Edge computing is a new term used to define localized cloud infrastructure technology services. Whereas the majority of cloud network infrastructure services are located away from the user, edge computing aims to bring the cloud closer to home.
One of the more significant issues with cloud infrastructure technology services is that the server you are connecting to can be located anywhere in the world. If you are in the country of origin, then this issue doesn’t apply; but for those in different geographic locations, this can result in high latency and security worries due to varying laws in different countries across the globe.
To explain it simply, edge computing aims to offload some aspects of server operation to hardware in or near to the home or workplace. Instead of connecting to a remote server, the same functionality can be achieved through a single on-site server or even through ‘Internet of Things’ devices. Let us discuss why edge computing is the next step in cloud computing.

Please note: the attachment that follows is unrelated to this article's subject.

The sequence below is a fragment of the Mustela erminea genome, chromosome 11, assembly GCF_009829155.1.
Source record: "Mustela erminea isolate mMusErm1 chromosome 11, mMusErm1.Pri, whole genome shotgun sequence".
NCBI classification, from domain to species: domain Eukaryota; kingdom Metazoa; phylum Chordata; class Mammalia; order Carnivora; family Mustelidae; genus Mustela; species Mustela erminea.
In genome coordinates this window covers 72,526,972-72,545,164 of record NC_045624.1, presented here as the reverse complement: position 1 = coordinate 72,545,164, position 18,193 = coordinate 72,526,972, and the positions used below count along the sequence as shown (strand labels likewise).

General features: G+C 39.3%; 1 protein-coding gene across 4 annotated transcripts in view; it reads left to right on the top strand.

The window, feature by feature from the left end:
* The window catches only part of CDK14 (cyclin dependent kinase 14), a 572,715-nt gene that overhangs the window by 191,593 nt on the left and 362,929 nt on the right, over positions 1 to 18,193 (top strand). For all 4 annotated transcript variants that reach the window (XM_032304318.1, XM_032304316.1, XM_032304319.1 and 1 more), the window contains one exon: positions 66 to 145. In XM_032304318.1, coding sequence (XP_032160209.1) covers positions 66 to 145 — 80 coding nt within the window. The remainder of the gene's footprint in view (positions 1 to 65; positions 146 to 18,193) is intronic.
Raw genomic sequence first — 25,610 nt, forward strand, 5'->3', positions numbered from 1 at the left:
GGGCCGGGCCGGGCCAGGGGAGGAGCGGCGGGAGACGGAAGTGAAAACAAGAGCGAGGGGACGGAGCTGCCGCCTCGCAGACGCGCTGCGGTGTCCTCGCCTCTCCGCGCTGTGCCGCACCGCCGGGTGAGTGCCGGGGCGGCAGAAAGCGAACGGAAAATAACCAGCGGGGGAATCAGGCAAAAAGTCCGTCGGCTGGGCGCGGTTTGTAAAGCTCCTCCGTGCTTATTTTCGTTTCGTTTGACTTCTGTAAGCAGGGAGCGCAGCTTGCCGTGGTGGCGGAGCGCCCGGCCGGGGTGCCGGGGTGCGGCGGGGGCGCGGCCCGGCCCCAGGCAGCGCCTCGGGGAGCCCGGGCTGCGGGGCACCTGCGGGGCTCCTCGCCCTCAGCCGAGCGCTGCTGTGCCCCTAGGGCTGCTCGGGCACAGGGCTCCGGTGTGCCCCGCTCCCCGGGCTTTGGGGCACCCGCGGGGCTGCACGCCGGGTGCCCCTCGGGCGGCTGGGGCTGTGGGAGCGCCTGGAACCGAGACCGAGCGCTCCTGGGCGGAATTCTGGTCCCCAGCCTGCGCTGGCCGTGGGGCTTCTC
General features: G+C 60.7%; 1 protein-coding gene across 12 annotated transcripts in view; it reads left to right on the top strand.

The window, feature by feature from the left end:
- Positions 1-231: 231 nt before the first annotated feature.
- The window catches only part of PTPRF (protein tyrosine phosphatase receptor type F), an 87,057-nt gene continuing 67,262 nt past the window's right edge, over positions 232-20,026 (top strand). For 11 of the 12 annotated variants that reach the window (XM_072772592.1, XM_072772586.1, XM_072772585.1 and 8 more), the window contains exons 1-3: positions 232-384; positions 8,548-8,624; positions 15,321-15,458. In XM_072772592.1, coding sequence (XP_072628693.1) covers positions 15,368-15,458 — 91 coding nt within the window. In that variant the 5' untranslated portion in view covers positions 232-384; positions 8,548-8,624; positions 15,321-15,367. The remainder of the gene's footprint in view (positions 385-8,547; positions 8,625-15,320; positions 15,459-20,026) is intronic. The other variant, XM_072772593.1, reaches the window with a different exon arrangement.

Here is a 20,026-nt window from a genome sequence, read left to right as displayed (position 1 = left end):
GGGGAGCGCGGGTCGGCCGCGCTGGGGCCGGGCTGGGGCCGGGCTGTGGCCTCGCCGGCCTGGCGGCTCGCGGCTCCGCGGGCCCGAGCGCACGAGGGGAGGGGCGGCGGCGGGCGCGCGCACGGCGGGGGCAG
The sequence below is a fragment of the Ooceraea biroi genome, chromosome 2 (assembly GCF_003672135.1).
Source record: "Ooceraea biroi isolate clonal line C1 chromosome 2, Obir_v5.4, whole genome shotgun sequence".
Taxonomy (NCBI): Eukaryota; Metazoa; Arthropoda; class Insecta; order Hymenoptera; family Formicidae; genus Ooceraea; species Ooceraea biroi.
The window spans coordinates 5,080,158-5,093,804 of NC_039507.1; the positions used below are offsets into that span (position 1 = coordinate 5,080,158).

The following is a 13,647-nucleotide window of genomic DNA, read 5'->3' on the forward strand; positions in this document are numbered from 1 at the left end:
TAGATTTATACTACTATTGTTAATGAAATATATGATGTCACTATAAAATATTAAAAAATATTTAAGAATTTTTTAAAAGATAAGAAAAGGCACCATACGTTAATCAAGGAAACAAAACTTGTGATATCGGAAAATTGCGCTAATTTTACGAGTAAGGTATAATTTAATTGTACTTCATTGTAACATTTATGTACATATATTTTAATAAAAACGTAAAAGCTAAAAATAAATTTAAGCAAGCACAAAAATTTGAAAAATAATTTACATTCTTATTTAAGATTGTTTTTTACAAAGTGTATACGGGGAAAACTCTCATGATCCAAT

Let’s look at four benefits that are most prevalent for those advocating to move their global infrastructure services to edge computing: Reliability and Speed, Security, and Versatility.
Reliability and Speed – The first significant advantage of edge computing is its locality to the user. Edge computing aims to bring the servers closer to the devices connecting to it.
First off, this is beneficial in terms of latency. With servers being closer to connecting hardware, there is less distance for packets of data to travel. Edge computing, coupled with the increasing use of fiber optic cabling means that latency is a much smaller issue than it was before.